Columbine robbed my generation of its innocence and changed the American landscape forever. Regardless of what you think of Moore or his tactics, I applaud the Criterion Collection for releasing this film and exposing the next generation to the horror we felt sixteen years ago at what was happening to our country. We can only hope that the generations moving forward can learn from the mistakes that were made and stop the cycle of violence that has only amplified since 1999.
Video: How’s it look?
Bowling for Columbine arrives on Blu-ray courtesy of Criterion in its original aspect ratio of 1.85:1, encoded with MPEG-4 AVC and granted a 1080p transfer.
From the liner notes:
This new high-definition digital transfer was created from a 35mm interpositive by Metro Goldwyn-Mayer Studios Inc. The footage in the film was drawn from a variety of formats, including HD, 16 mm, Super 8, Super VHS, Hi8, Digital 8, MiniDV, VHS, three quarter inch tape, Betacam, Digital Betacam, DVD, and Super 16 mm.
As can be expected, video quality varies, jumping from archival footage to interviews to footage of Moore interviewing people. Overall, I think that the film has been preserved to the best of Criterion’s abilities. I am not sure that this film benefits heavily from the Blu-ray treatment, but fans of the film will be pleased and I cannot see any documentary fan disliking the results.
Audio: How’s it sound?
The only track available on this release is an English 2.0 Surround track. From the liner notes:
The original 2.0 surround soundtrack was remastered from the 35 mm magnetic print master. Clicks, thumps, hiss, hum, and crackle were manually removed using Pro Tools HD and iZotope RX.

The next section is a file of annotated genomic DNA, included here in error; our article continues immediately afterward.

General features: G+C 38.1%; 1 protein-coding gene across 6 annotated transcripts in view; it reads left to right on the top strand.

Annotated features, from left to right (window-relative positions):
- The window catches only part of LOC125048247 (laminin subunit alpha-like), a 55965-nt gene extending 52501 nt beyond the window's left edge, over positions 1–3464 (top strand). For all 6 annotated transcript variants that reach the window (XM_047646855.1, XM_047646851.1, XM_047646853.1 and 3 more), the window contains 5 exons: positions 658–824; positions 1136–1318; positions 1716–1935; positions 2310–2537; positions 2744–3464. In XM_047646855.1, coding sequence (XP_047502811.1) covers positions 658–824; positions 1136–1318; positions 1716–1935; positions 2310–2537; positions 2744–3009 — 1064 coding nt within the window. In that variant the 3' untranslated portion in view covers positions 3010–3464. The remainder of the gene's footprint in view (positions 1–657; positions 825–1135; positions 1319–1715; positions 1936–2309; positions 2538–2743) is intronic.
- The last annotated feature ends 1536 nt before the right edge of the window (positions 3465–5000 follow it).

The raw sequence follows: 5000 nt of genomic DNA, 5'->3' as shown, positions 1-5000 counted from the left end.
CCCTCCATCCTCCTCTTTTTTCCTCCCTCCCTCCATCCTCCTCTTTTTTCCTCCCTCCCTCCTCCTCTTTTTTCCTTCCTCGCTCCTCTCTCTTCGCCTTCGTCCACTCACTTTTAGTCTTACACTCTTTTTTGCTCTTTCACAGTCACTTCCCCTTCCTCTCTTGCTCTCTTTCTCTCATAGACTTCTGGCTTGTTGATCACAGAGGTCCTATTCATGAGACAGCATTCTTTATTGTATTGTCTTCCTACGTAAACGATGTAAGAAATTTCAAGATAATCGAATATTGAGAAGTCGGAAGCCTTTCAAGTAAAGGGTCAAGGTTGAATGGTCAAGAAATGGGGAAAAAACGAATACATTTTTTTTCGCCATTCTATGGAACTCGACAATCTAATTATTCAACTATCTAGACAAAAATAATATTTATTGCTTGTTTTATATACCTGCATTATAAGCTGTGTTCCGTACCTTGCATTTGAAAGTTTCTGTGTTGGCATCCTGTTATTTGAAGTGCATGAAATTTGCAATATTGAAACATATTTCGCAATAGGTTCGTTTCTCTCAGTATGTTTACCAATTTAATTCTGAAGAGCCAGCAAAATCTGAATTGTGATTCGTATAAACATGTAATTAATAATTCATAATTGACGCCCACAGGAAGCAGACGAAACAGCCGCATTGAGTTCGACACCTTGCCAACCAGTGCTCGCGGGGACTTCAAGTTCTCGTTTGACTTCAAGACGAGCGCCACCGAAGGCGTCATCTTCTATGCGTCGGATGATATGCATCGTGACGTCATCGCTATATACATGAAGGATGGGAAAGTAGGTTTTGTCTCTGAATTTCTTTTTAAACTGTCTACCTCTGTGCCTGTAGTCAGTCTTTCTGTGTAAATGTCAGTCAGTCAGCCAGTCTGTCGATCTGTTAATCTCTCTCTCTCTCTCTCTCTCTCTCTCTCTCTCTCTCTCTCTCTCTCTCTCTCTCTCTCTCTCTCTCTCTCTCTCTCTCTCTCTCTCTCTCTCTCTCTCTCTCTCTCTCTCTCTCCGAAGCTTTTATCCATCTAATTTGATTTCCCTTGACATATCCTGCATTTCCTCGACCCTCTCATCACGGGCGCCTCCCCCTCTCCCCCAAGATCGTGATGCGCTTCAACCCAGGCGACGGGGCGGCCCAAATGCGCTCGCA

As can be expected, Criterion have done everything they can to preserve the integrity of the original elements. With a documentary like this one that relies heavily on both archival footage and field recordings, audio quality varies. Criterion have done their due diligence and removed as much hiss as possible. I think that the surround does a good job whenever songs like Take the Skinheads Bowling, Happiness is a Warm Gun, and more play in the film. For a documentary it is more robust at times than you might think.
Supplements: What are the extras?
- Michael Moore Makes a Movie – Moore and some of his crew discuss the tactics they used in filming Bowling for Columbine and some of the other highlights of Moore’s career. There are also interviews with some of Moore’s friends and colleagues. This piece is specifically produced for this Criterion release and as you might expect, it is very well thought out and well done. Most interesting was the discussion of how they chose to go to Heston’s house for the finale of the film and how they were able to get K-Mart to stop selling ammunition.
- Film Festival Scrapbook – a small compilation of interviews given during Cannes Festival, Toronto Film Festival, and the Regus London Festival.
- Charlie Rose – an October 8, 2002 Interview between Moore and Charlie Rose. Moore mainly discusses his dissent to the Iraq War.
- Moore Returns to Colorado – Moore returns to Colorado and holds court on issues related to American violence and the Iraq War.
- Oscar Speech – this piece features Moore discussing how his controversial Oscar speech came together and shows the Oscar speech itself.
- The Awful Truth: “Corporate Cops” – a short and admittedly not that great piece from Michael Moore’s BBC show The Awful Truth.
- Theatrical Trailer
The Bottom Line
Bowling for Columbine is easily one of the most divisive releases that Criterion has put out. Just a brief look at the comments for the film will show that many people hate Moore and his films due to their obvious agenda. I personally have always found Bowling for Columbine to be his most impassioned and best work. It is a heartbreaker of a film and even though some of the more comedic moments fall a little flat, the moral compass of the film seems to be in the right place. Criterion have provided solid supplements for the film, including a new feature with interviews from Moore and his associates that helped make the film. I wish that this film didn’t ring true today, but things have only escalated in the time since. The film moved me then and still moves me now. Recommended.